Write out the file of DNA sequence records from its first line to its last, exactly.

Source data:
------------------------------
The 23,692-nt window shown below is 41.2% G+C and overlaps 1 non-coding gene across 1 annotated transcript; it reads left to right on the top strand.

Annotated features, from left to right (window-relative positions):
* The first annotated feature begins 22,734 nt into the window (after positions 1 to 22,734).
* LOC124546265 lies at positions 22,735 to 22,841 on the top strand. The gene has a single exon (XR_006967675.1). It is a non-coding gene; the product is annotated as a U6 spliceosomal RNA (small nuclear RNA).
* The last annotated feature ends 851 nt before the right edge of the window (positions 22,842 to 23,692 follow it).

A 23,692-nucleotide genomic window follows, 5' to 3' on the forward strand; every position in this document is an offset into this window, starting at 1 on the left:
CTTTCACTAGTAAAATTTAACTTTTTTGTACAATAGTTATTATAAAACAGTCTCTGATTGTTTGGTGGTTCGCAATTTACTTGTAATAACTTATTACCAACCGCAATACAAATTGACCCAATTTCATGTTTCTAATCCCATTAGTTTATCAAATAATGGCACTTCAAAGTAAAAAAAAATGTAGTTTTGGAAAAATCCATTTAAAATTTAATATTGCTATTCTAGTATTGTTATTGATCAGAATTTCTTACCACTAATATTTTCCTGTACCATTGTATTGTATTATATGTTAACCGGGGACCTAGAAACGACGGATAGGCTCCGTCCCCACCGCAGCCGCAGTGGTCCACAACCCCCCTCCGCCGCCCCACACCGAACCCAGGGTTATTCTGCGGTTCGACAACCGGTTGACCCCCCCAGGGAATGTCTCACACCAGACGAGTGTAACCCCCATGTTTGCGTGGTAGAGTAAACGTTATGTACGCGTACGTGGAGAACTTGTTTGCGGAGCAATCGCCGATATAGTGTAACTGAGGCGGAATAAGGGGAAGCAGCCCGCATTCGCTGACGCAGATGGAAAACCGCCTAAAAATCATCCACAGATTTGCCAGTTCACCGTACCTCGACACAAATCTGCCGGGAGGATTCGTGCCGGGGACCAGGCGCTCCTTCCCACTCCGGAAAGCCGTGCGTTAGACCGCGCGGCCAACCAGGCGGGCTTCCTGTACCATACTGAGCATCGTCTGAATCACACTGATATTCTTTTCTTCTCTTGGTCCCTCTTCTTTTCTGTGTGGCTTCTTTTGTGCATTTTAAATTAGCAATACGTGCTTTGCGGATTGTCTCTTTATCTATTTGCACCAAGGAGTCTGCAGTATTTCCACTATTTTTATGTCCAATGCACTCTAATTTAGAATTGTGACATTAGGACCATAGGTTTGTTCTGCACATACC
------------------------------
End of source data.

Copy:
The 23,692-nt window shown below is 41.2% G+C and overlaps 1 non-coding gene across 1 annotated transcript; it reads left to right on the top strand.

Annotated features, from left to right (window-relative positions):
* The first annotated feature begins 22,734 nt into the window (after positions 1 to 22,734).
* LOC124546265 lies at positions 22,735 to 22,841 on the top strand. The gene has a single exon (XR_006967675.1). It is a non-coding gene; the product is annotated as a U6 spliceosomal RNA (small nuclear RNA).
* The last annotated feature ends 851 nt before the right edge of the window (positions 22,842 to 23,692 follow it).

A 23,692-nucleotide genomic window follows, 5' to 3' on the forward strand; every position in this document is an offset into this window, starting at 1 on the left:
CTTTCACTAGTAAAATTTAACTTTTTTGTACAATAGTTATTATAAAACAGTCTCTGATTGTTTGGTGGTTCGCAATTTACTTGTAATAACTTATTACCAACCGCAATACAAATTGACCCAATTTCATGTTTCTAATCCCATTAGTTTATCAAATAATGGCACTTCAAAGTAAAAAAAAATGTAGTTTTGGAAAAATCCATTTAAAATTTAATATTGCTATTCTAGTATTGTTATTGATCAGAATTTCTTACCACTAATATTTTCCTGTACCATTGTATTGTATTATATGTTAACCGGGGACCTAGAAACGACGGATAGGCTCCGTCCCCACCGCAGCCGCAGTGGTCCACAACCCCCCTCCGCCGCCCCACACCGAACCCAGGGTTATTCTGCGGTTCGACAACCGGTTGACCCCCCCAGGGAATGTCTCACACCAGACGAGTGTAACCCCCATGTTTGCGTGGTAGAGTAAACGTTATGTACGCGTACGTGGAGAACTTGTTTGCGGAGCAATCGCCGATATAGTGTAACTGAGGCGGAATAAGGGGAAGCAGCCCGCATTCGCTGACGCAGATGGAAAACCGCCTAAAAATCATCCACAGATTTGCCAGTTCACCGTACCTCGACACAAATCTGCCGGGAGGATTCGTGCCGGGGACCAGGCGCTCCTTCCCACTCCGGAAAGCCGTGCGTTAGACCGCGCGGCCAACCAGGCGGGCTTCCTGTACCATACTGAGCATCGTCTGAATCACACTGATATTCTTTTCTTCTCTTGGTCCCTCTTCTTTTCTGTGTGGCTTCTTTTGTGCATTTTAAATTAGCAATACGTGCTTTGCGGATTGTCTCTTTATCTATTTGCACCAAGGAGTCTGCAGTATTTCCACTATTTTTATGTCCAATGCACTCTAATTTAGAATTGTGACATTAGGACCATAGGTTTGTTCTGCACATACC